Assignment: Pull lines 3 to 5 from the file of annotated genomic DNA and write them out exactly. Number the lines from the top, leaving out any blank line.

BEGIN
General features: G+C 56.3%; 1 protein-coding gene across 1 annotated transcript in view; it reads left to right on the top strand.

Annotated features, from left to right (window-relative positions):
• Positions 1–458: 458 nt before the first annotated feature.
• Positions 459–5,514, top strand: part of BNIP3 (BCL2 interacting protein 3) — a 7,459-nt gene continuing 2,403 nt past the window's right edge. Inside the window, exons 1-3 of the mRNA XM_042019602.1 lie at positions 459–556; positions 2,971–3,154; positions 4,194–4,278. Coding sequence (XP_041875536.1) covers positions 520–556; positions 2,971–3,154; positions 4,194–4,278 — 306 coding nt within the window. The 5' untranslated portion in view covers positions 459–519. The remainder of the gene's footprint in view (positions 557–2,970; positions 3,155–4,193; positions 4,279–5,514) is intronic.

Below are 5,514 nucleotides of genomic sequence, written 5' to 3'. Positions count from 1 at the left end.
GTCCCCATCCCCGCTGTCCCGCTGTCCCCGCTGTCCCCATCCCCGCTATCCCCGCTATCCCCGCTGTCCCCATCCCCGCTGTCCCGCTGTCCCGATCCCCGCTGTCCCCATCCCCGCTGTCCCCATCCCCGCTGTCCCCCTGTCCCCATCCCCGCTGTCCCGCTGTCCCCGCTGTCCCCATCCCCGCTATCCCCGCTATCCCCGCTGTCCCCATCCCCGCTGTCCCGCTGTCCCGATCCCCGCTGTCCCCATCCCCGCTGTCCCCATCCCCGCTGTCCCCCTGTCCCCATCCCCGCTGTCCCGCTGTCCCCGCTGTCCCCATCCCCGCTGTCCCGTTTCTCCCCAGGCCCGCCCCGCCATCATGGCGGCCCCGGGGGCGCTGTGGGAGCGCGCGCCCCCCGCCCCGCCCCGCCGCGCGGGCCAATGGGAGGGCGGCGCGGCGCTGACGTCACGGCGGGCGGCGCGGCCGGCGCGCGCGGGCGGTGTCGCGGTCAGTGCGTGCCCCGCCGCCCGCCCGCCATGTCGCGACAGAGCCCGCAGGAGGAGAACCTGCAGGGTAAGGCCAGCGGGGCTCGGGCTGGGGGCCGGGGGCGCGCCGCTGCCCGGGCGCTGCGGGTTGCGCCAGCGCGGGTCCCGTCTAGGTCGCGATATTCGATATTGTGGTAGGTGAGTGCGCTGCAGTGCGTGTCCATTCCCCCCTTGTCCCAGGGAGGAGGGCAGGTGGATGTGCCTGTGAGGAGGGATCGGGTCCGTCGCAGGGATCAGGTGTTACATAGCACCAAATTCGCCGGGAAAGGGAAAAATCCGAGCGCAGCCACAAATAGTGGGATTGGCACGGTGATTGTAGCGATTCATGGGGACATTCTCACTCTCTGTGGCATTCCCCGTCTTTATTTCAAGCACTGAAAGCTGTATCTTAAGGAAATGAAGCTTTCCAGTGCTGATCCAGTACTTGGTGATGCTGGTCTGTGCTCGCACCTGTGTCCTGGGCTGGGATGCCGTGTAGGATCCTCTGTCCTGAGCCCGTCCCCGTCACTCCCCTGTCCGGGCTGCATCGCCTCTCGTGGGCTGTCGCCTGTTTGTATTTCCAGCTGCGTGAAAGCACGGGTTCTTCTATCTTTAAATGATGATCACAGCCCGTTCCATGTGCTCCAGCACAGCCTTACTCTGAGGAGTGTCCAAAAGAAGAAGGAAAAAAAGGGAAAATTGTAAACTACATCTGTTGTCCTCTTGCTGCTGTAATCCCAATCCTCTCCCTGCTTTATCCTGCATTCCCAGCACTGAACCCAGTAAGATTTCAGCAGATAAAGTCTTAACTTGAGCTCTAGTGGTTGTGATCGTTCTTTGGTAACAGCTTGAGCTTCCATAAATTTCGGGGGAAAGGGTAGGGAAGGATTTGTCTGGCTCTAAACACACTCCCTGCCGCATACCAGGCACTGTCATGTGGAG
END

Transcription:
• Positions 1–458: 458 nt before the first annotated feature.
• Positions 459–5,514, top strand: part of BNIP3 (BCL2 interacting protein 3) — a 7,459-nt gene continuing 2,403 nt past the window's right edge. Inside the window, exons 1-3 of the mRNA XM_042019602.1 lie at positions 459–556; positions 2,971–3,154; positions 4,194–4,278. Coding sequence (XP_041875536.1) covers positions 520–556; positions 2,971–3,154; positions 4,194–4,278 — 306 coding nt within the window. The 5' untranslated portion in view covers positions 459–519. The remainder of the gene's footprint in view (positions 557–2,970; positions 3,155–4,193; positions 4,279–5,514) is intronic.

Below are 5,514 nucleotides of genomic sequence, written 5' to 3'. Positions count from 1 at the left end.